Anchored by Jake Tapper, The Lead airs at 4 p.m. ET on CNN.
We are live on the ground in Ferguson, Missouri, with the latest news and analysis.
There were hecklers, birth control critics, and a comparison of Obamacare to slavery – and that was just day one of the annual conservative gathering known as the Values Voter Summit, a convention of like-minded conservative activists and elected officials, the GOP base.
Sure Republicans are taking a beating in the polls over the ongoing government shutdown. But these activists aren't about polls, or pleasing the media, they're about pursuing down the path of a cause they believe is just and righteous.
CNN's Erin McPike reports on some of Friday's key moments.
The White House and House Republicans are at least talking. White House Press Secreatry Jay Carney said Friday that talks have been "constructive" and that Republicans "are looking for a way to extend the debt ceiling and to fund the government we just – they need to continue talking, there needs to continue discussions on Capitol Hill let's see where we get."
But with the nation on the brink of a debt ceiling crisis, is talk getting cheap?
Our political roundtable with columnist for The Washington Post Dana Milbank, CNN chief political analyst Gloria Borger, and editor-in-chief of CNSNews.com Terry Jeffrey discusses the latest movement on the debt ceiling negotiations.
There is new evidence of warning signs about NSA leaker Edward Snowden's penchant for mischief. CNN learned that back in 2009, while working for the CIA in Geneva, he accessed his personnel file and tried to change parts of his evaluation. But the CIA said in a statement that they did not file a report on Snowden at the time that indicated he tried to break into classified computer files.
This latest revelation is part of the ongoing investigation into how Snowden accessed and shared classified information from the NSA.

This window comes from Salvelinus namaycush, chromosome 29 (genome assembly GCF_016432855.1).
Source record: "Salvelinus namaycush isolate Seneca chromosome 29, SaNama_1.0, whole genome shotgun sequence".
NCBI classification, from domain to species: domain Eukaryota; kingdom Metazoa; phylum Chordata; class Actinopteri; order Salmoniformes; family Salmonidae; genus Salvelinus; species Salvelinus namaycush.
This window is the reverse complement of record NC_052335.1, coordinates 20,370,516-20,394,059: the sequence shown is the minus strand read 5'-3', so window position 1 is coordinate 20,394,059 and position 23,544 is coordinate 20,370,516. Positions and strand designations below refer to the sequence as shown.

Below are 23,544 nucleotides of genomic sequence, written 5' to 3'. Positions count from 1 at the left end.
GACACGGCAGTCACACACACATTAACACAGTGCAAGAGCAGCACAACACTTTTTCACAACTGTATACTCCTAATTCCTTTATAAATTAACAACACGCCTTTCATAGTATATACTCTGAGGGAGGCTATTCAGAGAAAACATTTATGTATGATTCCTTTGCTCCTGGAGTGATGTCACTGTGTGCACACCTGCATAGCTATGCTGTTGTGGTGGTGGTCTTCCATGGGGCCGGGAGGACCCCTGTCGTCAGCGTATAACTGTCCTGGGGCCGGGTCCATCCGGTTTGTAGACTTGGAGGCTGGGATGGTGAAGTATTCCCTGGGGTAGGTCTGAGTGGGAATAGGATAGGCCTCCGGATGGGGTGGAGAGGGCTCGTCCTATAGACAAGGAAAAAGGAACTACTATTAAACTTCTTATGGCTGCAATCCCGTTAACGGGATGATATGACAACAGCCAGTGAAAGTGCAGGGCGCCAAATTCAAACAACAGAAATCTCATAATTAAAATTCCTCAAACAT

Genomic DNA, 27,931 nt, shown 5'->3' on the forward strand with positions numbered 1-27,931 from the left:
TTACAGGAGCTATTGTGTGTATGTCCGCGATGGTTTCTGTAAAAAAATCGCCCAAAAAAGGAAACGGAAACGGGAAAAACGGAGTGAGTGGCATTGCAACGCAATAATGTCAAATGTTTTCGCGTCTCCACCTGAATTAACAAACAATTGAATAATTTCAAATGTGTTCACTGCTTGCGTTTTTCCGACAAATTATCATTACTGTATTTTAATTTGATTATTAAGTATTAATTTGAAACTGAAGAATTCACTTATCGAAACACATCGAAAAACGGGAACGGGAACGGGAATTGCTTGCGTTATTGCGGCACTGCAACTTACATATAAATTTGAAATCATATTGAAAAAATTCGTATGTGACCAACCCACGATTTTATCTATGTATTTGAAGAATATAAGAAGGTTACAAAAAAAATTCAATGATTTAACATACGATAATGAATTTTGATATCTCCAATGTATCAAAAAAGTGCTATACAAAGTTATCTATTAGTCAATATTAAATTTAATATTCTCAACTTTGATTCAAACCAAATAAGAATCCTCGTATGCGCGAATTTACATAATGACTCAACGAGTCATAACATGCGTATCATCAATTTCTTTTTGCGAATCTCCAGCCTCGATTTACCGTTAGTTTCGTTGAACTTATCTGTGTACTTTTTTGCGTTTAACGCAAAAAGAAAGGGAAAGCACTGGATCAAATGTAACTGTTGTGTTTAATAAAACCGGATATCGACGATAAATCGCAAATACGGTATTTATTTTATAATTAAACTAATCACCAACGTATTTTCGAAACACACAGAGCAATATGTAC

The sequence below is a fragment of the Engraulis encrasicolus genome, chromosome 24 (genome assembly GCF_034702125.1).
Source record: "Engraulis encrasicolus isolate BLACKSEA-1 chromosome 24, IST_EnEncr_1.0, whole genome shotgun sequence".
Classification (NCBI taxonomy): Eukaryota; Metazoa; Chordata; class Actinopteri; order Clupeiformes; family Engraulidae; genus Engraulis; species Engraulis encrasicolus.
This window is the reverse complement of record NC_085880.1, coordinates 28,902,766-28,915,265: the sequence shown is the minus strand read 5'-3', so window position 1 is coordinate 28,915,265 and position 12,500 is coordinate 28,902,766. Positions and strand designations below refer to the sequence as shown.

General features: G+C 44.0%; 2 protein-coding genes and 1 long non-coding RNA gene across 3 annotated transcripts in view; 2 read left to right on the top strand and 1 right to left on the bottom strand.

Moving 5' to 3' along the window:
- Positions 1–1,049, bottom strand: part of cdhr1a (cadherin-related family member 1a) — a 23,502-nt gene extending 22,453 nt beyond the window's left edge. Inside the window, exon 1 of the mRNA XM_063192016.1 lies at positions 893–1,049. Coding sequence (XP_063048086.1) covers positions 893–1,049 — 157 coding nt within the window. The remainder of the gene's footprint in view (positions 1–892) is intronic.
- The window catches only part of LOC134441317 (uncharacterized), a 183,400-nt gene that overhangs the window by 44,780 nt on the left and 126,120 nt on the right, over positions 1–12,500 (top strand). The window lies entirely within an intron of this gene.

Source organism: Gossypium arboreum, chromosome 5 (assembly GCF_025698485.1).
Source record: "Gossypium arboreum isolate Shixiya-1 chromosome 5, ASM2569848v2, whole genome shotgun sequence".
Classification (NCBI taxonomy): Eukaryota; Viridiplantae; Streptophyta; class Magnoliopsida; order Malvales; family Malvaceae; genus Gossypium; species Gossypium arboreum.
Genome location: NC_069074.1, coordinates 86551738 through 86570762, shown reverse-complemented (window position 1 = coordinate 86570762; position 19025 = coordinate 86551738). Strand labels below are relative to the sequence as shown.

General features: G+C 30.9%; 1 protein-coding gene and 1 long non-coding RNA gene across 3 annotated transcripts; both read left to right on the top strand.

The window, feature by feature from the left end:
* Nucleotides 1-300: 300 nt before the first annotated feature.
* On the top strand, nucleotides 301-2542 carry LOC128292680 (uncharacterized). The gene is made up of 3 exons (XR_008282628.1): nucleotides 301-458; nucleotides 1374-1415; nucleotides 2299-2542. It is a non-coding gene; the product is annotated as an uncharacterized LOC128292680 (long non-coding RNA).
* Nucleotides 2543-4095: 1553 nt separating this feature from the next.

Meanwhile, Snowden has been settling into his new life in Russia, and just received a prize – a whistleblower award that was presented to him this week by a group of former U.S. intelligence officials.
Former CIA analyst and co-founder of Sam Adams Associates Ray McGovern and NSA whistleblower Thomas Drake met with Snowden for about six hours.
"What we saw was a man at peace with his decisions, a man who is proud of doing what he did," said McGovern.
As a deal to temporarily lift the nation's debt ceiling is being hammered out, there still remains the problem of the government shutdown.
Why not reopen the U.S. government along with the short-term debt ceiling raise?
"I think that's the point we're at. I think those who thought the shutdown was a good idea have now learned it's not a very good idea. In fact, it's a dumb idea," said Republican Senator Johnny Isakson, of Georgia.
"We need to open the government," said Isakson. "A very short-term debt ceiling increase is not a real good idea because you're just pushing off the debate we're having now to right before Thanksgiving."
By CNN Chief Washington Correspondent Jake Tapper
Here’s a fun one for your kids, or maybe even you: After the show on Monday, October 28, I’ll be conducting an interview via Twitter with Woodstock.
The kind folks at Peanuts are helping to coordinate. (I’ve been a Peanuts enthusiast since I was a kid.)
Feel free to send me your questions, or your children’s questions, for Snoopy’s pal. Vine or Instagram videos are welcome too. Send them by Twitter to @jaketapper, and use #WoodstockQs.
The interview is partly to promote the Halloween airing of “It’s The Great Pumpkin, Charlie Brown,” which was originally broadcast on October 27, 1966.
Here’s a fun opportunity for one of your little ones.
Hope you’ll join us!